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    Check for multiple numbers while scanf

    i have the below piece of code.
    I am actually trying to get my input as a string, in order to check if all the chars are between char 0-9 (i want them all to be numbers)
    then i will convert to numerics.
    the issue is that is also picking the \n at the last time and returns 0.
    I have no idea why this happens.
    Can anyone help?
    Also, you think there could be a better solution instead of this?

    char input[50];
    int getInput(){
    	int i=0;
    	printf("Give Input:");
    			if((input[i]<'0' || input[i]>'9') && input[i]!='\n' )
    				return 0;
    	return 1;
    int main() {
     int ret;
    	return 0;
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    Why don't you use getchar(void) for input? Take input using a loop and when you encounter a '\n' add it to the array to mark an end-of-the-line. Take input and then iterate through the whole array till you encounter '\n' and check if there's any char which is not lying in between 48 and 57.

    There's nothing wrong with your current approach but it's just that you're not fully understanding the library-functions you're using; scanf for example, doesn't just add every character it gets from the stdin to the array you give it (which would be the case if you manually used getchar). In your own code:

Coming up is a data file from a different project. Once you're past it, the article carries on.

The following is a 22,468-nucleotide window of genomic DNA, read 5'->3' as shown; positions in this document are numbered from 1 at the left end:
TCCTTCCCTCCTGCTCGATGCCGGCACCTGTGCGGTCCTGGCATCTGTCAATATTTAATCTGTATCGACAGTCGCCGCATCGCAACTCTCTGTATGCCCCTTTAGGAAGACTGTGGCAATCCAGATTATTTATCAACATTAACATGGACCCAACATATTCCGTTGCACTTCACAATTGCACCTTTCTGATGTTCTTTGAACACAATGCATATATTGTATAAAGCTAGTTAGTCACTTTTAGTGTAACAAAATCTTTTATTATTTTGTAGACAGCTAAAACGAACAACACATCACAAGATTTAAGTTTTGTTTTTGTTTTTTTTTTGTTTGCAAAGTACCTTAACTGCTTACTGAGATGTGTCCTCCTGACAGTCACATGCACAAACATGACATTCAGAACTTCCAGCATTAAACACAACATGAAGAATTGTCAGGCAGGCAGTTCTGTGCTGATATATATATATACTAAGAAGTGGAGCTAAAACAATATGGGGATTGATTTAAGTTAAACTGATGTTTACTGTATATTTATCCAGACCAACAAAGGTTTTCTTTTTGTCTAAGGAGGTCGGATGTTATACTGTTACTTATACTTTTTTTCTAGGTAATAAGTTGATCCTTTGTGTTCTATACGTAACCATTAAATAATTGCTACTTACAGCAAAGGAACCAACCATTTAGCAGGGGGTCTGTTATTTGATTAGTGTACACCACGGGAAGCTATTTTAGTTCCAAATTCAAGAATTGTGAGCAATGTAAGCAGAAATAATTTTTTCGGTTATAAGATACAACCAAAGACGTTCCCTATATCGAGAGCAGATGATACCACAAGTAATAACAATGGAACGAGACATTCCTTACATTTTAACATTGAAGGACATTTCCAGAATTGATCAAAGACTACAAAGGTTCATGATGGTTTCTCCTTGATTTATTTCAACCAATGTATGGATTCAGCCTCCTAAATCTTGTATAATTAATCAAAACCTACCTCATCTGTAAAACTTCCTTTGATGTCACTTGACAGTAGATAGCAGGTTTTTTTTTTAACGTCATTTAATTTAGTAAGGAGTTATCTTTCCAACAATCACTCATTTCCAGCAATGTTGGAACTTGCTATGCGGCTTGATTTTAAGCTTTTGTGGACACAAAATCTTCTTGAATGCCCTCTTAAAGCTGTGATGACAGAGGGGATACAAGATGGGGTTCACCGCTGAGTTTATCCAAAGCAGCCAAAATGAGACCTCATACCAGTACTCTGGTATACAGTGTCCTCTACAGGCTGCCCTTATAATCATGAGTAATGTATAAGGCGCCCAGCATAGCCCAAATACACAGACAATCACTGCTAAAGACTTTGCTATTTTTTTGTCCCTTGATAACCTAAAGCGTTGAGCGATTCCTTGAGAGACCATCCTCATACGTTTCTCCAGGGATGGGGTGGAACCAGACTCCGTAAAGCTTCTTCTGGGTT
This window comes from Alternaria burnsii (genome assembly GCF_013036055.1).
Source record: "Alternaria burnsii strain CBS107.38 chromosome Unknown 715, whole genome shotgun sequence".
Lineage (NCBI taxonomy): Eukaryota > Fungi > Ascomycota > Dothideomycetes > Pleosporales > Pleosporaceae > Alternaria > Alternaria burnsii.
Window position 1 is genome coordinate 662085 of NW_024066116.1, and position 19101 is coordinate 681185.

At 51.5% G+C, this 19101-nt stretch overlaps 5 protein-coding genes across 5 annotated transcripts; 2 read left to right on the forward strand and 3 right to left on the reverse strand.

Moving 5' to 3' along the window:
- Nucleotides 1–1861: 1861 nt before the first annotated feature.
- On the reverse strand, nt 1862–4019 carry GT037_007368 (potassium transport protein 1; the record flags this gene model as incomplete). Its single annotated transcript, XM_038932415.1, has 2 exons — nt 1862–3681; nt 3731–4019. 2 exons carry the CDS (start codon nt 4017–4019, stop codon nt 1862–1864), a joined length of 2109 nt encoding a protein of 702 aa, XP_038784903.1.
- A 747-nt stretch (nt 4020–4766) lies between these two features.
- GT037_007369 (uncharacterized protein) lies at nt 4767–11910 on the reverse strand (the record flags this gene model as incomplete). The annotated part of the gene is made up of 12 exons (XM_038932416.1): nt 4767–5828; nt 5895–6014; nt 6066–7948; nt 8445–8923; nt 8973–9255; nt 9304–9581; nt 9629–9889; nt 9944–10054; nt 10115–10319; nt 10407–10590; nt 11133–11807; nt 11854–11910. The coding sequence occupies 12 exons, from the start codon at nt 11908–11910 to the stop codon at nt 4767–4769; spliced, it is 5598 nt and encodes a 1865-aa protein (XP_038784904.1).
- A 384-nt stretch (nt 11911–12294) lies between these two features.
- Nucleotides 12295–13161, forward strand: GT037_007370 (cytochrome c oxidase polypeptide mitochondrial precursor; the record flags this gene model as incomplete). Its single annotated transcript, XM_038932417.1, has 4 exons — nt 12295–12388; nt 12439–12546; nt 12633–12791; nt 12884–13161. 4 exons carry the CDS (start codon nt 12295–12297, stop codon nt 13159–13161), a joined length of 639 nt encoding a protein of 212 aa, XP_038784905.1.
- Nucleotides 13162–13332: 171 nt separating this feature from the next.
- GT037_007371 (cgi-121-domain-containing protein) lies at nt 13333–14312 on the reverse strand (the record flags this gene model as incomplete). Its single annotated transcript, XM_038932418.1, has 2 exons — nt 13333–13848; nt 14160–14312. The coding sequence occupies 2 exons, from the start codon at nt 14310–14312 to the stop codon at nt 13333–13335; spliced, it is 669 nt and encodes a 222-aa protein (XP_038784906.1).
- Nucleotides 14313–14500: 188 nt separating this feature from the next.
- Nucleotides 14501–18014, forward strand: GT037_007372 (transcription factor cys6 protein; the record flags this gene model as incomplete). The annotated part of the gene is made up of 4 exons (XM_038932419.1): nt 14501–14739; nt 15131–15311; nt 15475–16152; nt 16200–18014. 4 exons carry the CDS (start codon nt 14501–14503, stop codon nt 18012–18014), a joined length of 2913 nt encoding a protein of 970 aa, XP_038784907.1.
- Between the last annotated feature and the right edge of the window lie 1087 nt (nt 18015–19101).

You're telling scanf to get the input as a string "%s".

    from the scanf(3) manpage

    s Matches a sequence of non-white-space characters; the next
    pointer must be a pointer to the initial element of a character
    array that is long enough to hold the input sequence and the
    terminating null byte ('\0'), which is added automatically. The
    input string stops at white space or at the maximum field width,
    whichever occurs first.

    And as most programmers know, a string in C is nothing but a NULL-terminated array of characters. So instead of checking for a newline ('\n') if you'd just check for NULL (i.e. '\0') then everything would be fine...
    while(input[i] != '\0'){
            if ((input[i] < 48 || input[i] > 57) && input[i] != '\0')
    	    return 0;
    Last edited by hexman; December 6th, 2016 at 11:01 AM.
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    Easiest to do a fgets() followed by strtol()
    #include <stdio.h>
    #include <stdlib.h>
    #include <string.h>
    #define BASE_10     10
    int main(void) {
        char buf[80];
        long num;
        char *ptr;
        int len;
        printf("Enter a number: ");
        fgets(buf, sizeof(buf), stdin);
        len = strlen(buf);
        if (len > 0) {
            buf[len - 1] = '\0';
        else {
            printf("That's not a number\n");
            return -1;
        num = strtol(buf, &ptr, BASE_10);
        if (*ptr == '\0') {
            printf("You entered a number: %ld\n", num);
        else {
            printf("You didn't enter a number. You entered %s\n", buf);
        return 0;
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